Trust the teachers, not the tests
A SCOTTISH approach to baseline assessment for children starting school should use the professional judgment of teachers rather than external tests, the Government has been told.
This is among a series of recommendations from academics involved in piloting a baseline assessment scheme on behalf of the Scottish Office (TESS, last week).
Details were revealed at a Glasgow conference last week by Eric Wilkinson of the school of education at Glasgow University, one of the leaders of the project.
The proposals, which have been sent to the Scottish Office, acknowledge that the use of teachers' judgment to set down the baseline requires "further refinement". The study also recommends a "longitudinal" pilot to follow the progress of pupils through primary after their initial assessment.
Implementation could begin as early as spring next year in pre-school centres, with primaries taking part from the following August, the authors suggest.
Despite criticisms about the subjective nature of teacher judgments, Professor Wilkinson said it would give full play to teachers' professionalism and to their detailed knowledge of the child.
He also said there was consensus in favour of baseline assessment taking place in primary 1 in the second term, giving teachers time to get to know the children. Some critics believe this is too late, but Professor Wilkinson argued: "It must be seen in the context that this is only the first of 11 years of compulsory education."
Although the Scottish scheme was piloted in 44 pre-school centres as well as 26 primaries, the recommendation to the Scottish Office states: "While the process of assessment should begin in pre-school, it should not be referred to as baseline assessment at this level. The prime responsibility for establishing baseline assessments is the prerogative of the primary 1 teacher."
If the proposals are accepted - eventually by the Scottish parliament - the approach will be markedly different from that south of the border. Primary schools there have been obliged by law since last September to test children by the end of the seventh week after they start school, a regime that is now raising doubts over its rigidity.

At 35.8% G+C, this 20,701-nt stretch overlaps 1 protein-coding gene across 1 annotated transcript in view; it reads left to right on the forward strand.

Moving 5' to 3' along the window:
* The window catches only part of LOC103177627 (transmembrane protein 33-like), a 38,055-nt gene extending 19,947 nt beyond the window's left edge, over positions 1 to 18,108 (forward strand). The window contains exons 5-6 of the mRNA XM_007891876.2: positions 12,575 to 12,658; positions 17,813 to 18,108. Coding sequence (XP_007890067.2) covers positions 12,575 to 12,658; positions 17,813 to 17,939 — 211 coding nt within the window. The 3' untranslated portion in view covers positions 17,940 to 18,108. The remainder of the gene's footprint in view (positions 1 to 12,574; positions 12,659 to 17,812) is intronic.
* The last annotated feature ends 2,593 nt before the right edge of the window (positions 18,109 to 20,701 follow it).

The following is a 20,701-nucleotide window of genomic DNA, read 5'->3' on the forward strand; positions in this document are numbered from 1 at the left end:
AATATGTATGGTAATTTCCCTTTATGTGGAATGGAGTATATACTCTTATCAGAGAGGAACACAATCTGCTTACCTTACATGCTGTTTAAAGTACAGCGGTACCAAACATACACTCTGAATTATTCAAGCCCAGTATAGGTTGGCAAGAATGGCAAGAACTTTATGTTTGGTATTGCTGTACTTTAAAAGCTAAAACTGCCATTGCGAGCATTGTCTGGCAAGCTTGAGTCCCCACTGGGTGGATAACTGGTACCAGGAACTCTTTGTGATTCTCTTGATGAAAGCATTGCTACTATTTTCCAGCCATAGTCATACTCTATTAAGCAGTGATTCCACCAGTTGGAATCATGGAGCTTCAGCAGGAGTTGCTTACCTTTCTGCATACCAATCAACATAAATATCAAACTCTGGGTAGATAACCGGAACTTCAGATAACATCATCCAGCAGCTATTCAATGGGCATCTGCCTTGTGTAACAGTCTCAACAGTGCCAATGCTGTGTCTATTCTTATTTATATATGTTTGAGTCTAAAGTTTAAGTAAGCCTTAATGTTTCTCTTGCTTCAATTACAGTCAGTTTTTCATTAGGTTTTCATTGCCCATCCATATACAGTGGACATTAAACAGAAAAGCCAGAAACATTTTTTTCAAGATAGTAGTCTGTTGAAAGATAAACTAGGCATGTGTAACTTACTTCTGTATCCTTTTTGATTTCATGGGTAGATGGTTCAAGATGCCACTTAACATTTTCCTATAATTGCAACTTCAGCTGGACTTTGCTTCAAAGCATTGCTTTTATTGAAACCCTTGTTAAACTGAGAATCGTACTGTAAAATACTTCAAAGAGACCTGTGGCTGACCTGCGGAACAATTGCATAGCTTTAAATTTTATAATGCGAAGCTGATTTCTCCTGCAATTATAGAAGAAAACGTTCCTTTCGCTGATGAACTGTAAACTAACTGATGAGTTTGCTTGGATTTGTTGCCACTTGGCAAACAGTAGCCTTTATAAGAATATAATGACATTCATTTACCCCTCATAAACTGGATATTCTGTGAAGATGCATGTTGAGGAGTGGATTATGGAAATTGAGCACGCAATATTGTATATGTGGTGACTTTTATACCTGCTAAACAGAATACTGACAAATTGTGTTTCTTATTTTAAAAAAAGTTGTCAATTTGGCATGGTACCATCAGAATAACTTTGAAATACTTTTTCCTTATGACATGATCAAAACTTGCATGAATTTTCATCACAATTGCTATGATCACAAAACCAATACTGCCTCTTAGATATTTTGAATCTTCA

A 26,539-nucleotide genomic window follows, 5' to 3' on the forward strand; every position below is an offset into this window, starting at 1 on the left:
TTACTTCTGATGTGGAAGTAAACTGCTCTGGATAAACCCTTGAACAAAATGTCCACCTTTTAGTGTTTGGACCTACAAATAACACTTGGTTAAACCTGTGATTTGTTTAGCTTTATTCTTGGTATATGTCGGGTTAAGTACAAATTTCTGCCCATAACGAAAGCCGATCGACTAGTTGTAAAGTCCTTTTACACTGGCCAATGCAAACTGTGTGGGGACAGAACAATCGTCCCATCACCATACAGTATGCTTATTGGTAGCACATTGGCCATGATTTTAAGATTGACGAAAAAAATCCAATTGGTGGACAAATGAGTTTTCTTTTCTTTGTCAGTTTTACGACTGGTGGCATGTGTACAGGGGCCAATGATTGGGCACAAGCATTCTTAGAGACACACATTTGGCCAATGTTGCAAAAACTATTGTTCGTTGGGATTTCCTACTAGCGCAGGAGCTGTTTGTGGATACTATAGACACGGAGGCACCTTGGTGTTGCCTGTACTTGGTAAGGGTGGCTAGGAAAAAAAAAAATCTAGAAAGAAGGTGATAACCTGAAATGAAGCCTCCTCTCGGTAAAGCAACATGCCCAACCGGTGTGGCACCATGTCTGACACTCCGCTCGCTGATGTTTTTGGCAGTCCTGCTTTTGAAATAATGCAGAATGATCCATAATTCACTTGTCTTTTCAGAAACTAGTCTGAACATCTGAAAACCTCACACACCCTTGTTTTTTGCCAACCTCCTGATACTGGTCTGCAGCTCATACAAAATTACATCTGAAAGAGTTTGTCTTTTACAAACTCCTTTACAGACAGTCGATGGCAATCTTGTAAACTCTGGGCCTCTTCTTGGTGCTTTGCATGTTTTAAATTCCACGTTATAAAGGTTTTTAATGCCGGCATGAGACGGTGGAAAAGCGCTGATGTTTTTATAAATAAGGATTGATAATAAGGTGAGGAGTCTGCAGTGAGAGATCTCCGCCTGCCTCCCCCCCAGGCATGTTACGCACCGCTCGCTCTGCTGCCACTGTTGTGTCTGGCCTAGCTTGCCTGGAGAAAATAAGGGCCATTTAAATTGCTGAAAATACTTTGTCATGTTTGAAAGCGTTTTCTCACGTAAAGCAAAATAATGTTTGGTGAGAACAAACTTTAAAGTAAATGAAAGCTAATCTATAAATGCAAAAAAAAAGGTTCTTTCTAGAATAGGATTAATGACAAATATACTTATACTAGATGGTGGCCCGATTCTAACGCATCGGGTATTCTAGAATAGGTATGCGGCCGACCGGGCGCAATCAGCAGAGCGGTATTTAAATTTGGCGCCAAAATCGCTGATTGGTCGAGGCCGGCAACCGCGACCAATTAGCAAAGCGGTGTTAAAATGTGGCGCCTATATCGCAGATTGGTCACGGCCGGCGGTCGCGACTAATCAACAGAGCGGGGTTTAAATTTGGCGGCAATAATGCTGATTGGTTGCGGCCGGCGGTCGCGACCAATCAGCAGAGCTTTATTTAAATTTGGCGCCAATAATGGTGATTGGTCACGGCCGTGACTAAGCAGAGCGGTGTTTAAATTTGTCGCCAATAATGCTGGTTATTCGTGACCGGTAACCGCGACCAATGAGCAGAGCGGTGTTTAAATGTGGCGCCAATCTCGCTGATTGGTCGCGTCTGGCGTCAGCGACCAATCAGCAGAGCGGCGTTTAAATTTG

Schools in England and Wales are allowed to choose their own baseline assessment scheme but it must be one of nearly 100 approved so far by the Qualifications and Curriculum Authority.
Joyce Watt of Aberdeen University, another of the project leaders, said the vast majority of staff who took part in the pilot preferred the Scottish alternative. "It was seen as fairer because it draws on teachers' background knowledge of the child built up over a period of time," Dr Watt told the conference. "It is not a test and it trusts teachers' professionalism."
But there were reservations over labelling children and highlighting failure at an early age.
The conference was also much exercised by the timing of baseline assessment, to the point where Kathy Fairweather, chief inspector of schools with responsibility for assessment, described the term baseline as "probably not a helpful concept".
"There should be less concentration on when is the baseline and what is the baseline, and rather more on the bigger picture," Ms Fairweather said. "For example, should we define a pre-level A level or should these stages be free of 5-14 attainment levels? And crucially, how can we avoid the fresh start at the beginning of primary 1 when we have had enough trouble with it at the end of primary education?" The project team recommended that "urgent attention be given to the relationship between baseline assessment and assessment at level A (5-14)".
Dr Watt underlined the need to build bridges between pre-school and primary staff when she said the pilot had found a number of primary 1 teachers who were sceptical about the reliability of pre-school assessments. The view from primary was that pre-school staff had an "inflated" view of children's levels of achievement.
The recommendations of an Inspectorate review of 5-14 assessment are due to be published shortly and will include the establishment of "valid procedures for assessing the capabilities of children when they enter school".